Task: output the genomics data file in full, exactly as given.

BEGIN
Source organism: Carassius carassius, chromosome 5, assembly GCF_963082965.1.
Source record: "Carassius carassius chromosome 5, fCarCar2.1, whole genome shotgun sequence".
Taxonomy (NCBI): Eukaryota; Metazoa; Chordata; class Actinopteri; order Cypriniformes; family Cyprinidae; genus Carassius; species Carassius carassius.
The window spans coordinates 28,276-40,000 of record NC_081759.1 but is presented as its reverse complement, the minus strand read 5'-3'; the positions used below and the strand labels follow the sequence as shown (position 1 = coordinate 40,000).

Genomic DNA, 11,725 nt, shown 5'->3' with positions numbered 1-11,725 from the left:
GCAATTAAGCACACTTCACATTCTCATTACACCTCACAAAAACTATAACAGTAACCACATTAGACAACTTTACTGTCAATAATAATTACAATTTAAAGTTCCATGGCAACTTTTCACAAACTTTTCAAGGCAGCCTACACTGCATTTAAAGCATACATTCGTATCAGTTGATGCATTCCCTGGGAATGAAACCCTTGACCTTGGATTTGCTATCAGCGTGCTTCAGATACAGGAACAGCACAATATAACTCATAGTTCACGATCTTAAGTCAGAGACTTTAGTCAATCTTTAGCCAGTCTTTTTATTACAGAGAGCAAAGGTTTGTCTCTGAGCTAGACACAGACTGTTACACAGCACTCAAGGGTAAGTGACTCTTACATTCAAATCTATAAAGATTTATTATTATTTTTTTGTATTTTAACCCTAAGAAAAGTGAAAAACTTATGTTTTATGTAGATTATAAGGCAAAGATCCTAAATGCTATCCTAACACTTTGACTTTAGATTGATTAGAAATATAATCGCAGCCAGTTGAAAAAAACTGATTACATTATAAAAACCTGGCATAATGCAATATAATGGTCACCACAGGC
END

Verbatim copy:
Source organism: Carassius carassius, chromosome 5, assembly GCF_963082965.1.
Source record: "Carassius carassius chromosome 5, fCarCar2.1, whole genome shotgun sequence".
Taxonomy (NCBI): Eukaryota; Metazoa; Chordata; class Actinopteri; order Cypriniformes; family Cyprinidae; genus Carassius; species Carassius carassius.
The window spans coordinates 28,276-40,000 of record NC_081759.1 but is presented as its reverse complement, the minus strand read 5'-3'; the positions used below and the strand labels follow the sequence as shown (position 1 = coordinate 40,000).

Genomic DNA, 11,725 nt, shown 5'->3' with positions numbered 1-11,725 from the left:
GCAATTAAGCACACTTCACATTCTCATTACACCTCACAAAAACTATAACAGTAACCACATTAGACAACTTTACTGTCAATAATAATTACAATTTAAAGTTCCATGGCAACTTTTCACAAACTTTTCAAGGCAGCCTACACTGCATTTAAAGCATACATTCGTATCAGTTGATGCATTCCCTGGGAATGAAACCCTTGACCTTGGATTTGCTATCAGCGTGCTTCAGATACAGGAACAGCACAATATAACTCATAGTTCACGATCTTAAGTCAGAGACTTTAGTCAATCTTTAGCCAGTCTTTTTATTACAGAGAGCAAAGGTTTGTCTCTGAGCTAGACACAGACTGTTACACAGCACTCAAGGGTAAGTGACTCTTACATTCAAATCTATAAAGATTTATTATTATTTTTTTGTATTTTAACCCTAAGAAAAGTGAAAAACTTATGTTTTATGTAGATTATAAGGCAAAGATCCTAAATGCTATCCTAACACTTTGACTTTAGATTGATTAGAAATATAATCGCAGCCAGTTGAAAAAAACTGATTACATTATAAAAACCTGGCATAATGCAATATAATGGTCACCACAGGC